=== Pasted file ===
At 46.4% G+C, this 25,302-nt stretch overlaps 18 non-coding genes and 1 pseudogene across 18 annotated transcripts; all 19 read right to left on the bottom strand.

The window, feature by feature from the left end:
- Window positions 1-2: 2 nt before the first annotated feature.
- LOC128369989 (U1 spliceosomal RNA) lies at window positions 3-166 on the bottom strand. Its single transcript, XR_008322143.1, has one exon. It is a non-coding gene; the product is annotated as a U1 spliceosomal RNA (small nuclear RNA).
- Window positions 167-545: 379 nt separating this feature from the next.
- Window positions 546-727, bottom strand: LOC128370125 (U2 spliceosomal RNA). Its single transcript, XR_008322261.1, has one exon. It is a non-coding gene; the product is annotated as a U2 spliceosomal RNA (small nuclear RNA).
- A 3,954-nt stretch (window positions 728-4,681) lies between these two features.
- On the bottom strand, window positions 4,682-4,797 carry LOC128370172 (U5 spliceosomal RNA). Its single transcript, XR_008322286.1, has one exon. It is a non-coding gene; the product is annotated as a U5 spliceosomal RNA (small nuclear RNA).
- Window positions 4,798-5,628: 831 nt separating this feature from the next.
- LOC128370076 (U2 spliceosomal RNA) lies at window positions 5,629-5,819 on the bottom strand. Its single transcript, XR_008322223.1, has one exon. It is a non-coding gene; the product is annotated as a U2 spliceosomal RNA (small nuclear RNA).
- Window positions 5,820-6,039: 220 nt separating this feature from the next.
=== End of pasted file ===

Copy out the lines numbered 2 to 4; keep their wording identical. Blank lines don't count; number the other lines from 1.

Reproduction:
The window, feature by feature from the left end:
- Window positions 1-2: 2 nt before the first annotated feature.
- LOC128369989 (U1 spliceosomal RNA) lies at window positions 3-166 on the bottom strand. Its single transcript, XR_008322143.1, has one exon. It is a non-coding gene; the product is annotated as a U1 spliceosomal RNA (small nuclear RNA).